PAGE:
The FAA says that the Alaska Capstone program of testing a host of advanced avionics (including automatic dependent surveillance-broadcast–ADS-B) in small commercial aircraft will become part of the agency’s nationwide ADS-B implementation.
Automatic dependent surveillance-broadcast
FAA Information for Operators 06005 (www.faa.gov/other_visit/aviation_industry/airline_operators/airline_safety/info) released last month alerts operators of aircraft equipped with TCAS and other collision or advisory devices of the potential for traffic advisories or other spurious signals caused by active transponders aboard
Europe’s controlled airspace is to be expanded to absorb air transport growth, leaving the general aviation community with the prospect of paying air traffic management fees and having to adjust to a more complex operating environment.
The statistics tell the story. Over the last four years, there have been 1,475 runway-incursion incidents at controlled airports in the U.S., an average of one a day. Data from other countries are not readily available, but experts say incursions are on the rise worldwide. While the Federal Aviation Administration has focused primarily on pilot education initiatives to warn of the dangers of incursions, avionics makers have other ideas.
Aviation Communication & Surveillance Systems (ACSS), an L-3 Communications & Thales company, is at Dubai 2005 (Stand E609) featuring its new SafeRoute software which provides flight and ground separation functions residing on a common computing platform.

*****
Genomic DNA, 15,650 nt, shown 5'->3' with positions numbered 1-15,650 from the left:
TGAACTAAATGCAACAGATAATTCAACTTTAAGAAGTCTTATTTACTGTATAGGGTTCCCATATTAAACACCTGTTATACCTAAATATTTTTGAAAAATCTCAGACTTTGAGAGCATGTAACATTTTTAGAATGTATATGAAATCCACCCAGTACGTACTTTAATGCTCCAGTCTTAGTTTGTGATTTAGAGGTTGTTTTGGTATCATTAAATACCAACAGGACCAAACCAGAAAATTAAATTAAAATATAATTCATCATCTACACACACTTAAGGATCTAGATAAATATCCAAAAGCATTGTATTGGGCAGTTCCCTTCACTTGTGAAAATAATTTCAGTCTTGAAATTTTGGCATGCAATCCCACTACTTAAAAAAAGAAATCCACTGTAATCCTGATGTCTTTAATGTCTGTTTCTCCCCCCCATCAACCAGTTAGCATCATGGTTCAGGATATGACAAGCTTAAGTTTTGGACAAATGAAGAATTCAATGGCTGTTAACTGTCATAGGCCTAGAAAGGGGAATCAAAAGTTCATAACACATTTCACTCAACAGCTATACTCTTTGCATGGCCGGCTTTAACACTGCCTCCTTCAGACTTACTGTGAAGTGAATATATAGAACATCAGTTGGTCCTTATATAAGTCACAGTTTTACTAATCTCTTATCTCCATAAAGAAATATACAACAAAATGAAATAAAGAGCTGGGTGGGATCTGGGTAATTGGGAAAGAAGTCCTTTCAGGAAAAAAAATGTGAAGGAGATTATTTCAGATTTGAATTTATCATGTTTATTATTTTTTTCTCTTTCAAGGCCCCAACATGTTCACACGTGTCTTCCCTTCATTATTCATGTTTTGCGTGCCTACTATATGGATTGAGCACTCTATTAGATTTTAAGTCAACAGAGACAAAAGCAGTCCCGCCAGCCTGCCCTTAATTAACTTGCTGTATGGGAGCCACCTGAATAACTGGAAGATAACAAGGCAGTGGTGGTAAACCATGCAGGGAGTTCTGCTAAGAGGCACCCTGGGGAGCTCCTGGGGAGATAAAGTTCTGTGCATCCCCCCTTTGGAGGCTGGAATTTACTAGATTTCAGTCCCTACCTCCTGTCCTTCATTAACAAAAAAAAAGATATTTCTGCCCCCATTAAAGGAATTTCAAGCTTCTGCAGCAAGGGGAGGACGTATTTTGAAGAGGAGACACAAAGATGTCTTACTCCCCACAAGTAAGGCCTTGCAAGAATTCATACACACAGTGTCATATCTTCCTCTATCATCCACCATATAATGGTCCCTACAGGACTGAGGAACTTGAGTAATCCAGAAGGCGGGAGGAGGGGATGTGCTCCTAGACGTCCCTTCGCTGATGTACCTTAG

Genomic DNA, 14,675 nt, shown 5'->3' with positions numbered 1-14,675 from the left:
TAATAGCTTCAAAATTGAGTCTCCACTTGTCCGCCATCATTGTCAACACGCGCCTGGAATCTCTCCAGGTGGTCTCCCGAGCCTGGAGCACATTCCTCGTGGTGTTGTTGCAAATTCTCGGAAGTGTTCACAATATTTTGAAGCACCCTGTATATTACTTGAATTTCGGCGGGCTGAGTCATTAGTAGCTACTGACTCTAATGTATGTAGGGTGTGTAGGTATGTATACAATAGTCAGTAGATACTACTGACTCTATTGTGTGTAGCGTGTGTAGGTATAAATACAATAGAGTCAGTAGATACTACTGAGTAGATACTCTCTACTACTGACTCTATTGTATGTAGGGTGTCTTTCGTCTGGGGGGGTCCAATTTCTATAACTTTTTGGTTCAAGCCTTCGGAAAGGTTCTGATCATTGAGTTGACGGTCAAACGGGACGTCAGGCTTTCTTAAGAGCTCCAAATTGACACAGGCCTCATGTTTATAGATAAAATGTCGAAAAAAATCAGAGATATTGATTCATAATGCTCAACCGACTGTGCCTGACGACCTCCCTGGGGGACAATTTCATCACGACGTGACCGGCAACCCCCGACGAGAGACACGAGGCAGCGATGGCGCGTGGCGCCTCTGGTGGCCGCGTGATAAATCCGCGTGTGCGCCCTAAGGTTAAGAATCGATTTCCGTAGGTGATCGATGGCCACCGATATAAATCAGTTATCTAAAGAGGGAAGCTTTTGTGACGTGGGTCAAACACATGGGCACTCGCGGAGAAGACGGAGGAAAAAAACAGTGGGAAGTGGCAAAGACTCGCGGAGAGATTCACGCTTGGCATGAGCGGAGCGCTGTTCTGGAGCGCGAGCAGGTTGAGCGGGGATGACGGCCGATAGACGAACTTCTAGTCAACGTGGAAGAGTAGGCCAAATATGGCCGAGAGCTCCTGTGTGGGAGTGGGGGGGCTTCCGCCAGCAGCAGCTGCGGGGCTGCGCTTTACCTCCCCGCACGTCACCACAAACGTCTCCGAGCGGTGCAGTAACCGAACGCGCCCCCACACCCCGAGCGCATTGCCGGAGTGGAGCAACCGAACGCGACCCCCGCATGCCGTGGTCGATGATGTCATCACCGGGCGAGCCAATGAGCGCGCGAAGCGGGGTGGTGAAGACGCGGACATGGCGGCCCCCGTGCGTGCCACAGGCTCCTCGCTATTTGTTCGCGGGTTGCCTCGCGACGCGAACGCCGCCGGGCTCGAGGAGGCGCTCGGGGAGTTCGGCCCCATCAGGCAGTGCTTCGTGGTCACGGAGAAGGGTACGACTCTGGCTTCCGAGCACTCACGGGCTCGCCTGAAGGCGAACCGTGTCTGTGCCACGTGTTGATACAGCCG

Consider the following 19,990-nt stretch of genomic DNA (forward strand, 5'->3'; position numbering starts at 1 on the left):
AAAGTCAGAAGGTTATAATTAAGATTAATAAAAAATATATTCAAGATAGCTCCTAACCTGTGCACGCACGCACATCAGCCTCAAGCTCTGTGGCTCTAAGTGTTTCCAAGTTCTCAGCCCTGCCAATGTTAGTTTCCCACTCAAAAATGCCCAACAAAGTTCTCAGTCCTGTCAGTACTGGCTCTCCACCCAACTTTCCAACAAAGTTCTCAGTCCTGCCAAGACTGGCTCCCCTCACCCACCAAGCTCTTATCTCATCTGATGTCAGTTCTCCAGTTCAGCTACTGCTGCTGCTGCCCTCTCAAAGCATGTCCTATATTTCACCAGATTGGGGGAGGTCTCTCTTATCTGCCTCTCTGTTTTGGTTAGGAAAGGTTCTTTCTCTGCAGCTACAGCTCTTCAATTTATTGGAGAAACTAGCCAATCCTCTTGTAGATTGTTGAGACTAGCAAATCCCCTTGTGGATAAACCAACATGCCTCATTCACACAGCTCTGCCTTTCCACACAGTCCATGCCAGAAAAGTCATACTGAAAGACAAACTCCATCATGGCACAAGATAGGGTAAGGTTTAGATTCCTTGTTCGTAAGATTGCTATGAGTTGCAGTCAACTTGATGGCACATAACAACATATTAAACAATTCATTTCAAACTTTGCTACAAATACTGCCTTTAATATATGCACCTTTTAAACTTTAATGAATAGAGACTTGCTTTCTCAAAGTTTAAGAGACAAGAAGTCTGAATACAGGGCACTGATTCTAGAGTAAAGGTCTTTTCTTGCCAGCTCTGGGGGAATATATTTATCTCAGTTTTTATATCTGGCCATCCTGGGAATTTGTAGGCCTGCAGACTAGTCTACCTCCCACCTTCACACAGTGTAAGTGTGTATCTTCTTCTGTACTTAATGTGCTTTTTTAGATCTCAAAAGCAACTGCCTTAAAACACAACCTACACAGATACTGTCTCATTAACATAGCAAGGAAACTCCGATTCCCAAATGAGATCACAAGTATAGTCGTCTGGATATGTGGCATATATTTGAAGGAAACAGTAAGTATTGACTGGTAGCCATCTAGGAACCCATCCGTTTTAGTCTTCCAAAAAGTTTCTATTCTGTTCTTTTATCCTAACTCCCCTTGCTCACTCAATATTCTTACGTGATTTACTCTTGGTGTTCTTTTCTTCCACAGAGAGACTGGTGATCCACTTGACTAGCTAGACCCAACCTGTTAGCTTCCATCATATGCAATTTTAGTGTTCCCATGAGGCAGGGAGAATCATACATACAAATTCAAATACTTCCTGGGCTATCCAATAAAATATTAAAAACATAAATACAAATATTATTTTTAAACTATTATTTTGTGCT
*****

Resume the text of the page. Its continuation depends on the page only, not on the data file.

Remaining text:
Last year, the International Air Transport Association (IATA) reported a record 24.8-percent increase in traffic in the Middle East and a 50-percent growth in revenue passenger miles (rpm) since 2000.
Balancing available technology with the inevitable shifts in what governments will spend to achieve incremental gains, it’s tough to say what the air traffic management (ATM) environment of tomorrow will look like. Weren’t we all supposed to be living in a Free Flight utopia by now?
While speakers at the Air Traffic Control Association’s annual convention in Washington in October discussed a wide range of ATC technologies, both current and future, several presentations touched on a common underlying theme: where will the money come from?
Lockheed Martin announced its bidding team for the FAA’s nationwide automatic dependent surveillance-broadcast (ADS-B) program. The team includes ground station manufacturers Sensis and Rannoch, avionics integrator Honeywell and secure network communications specialist Harris. The FAA plans to award a “performance-based” contract next July, under which the winner will fund, build and operate some 500 ground stations.
The Asia/Pacific region is pioneering the large-scale deployment of automatic dependent surveillance-broadcast (ADS-B), a technology that promises to replace the traditional secondary surveillance radars (SSR) which are commonly used to track en-route air traffic and supplement the information provided by primary radars in terminal areas.